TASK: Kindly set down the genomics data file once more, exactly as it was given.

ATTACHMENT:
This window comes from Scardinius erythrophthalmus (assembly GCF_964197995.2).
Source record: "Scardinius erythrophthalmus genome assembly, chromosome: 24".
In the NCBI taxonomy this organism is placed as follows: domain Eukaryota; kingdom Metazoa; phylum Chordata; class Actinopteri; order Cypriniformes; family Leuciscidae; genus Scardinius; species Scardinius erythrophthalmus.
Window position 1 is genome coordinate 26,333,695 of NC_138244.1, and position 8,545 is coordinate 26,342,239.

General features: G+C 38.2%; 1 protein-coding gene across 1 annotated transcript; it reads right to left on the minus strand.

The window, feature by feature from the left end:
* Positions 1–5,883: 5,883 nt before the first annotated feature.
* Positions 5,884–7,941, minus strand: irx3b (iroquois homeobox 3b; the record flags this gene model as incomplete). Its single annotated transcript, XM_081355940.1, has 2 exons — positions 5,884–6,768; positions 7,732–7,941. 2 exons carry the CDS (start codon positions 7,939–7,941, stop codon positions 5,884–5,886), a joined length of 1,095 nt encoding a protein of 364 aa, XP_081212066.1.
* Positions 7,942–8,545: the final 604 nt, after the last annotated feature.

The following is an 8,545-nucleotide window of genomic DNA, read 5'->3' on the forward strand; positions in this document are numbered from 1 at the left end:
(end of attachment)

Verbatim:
This window comes from Scardinius erythrophthalmus (assembly GCF_964197995.2).
Source record: "Scardinius erythrophthalmus genome assembly, chromosome: 24".
In the NCBI taxonomy this organism is placed as follows: domain Eukaryota; kingdom Metazoa; phylum Chordata; class Actinopteri; order Cypriniformes; family Leuciscidae; genus Scardinius; species Scardinius erythrophthalmus.
Window position 1 is genome coordinate 26,333,695 of NC_138244.1, and position 8,545 is coordinate 26,342,239.

General features: G+C 38.2%; 1 protein-coding gene across 1 annotated transcript; it reads right to left on the minus strand.

The window, feature by feature from the left end:
* Positions 1–5,883: 5,883 nt before the first annotated feature.
* Positions 5,884–7,941, minus strand: irx3b (iroquois homeobox 3b; the record flags this gene model as incomplete). Its single annotated transcript, XM_081355940.1, has 2 exons — positions 5,884–6,768; positions 7,732–7,941. 2 exons carry the CDS (start codon positions 7,939–7,941, stop codon positions 5,884–5,886), a joined length of 1,095 nt encoding a protein of 364 aa, XP_081212066.1.
* Positions 7,942–8,545: the final 604 nt, after the last annotated feature.

The following is an 8,545-nucleotide window of genomic DNA, read 5'->3' on the forward strand; positions in this document are numbered from 1 at the left end: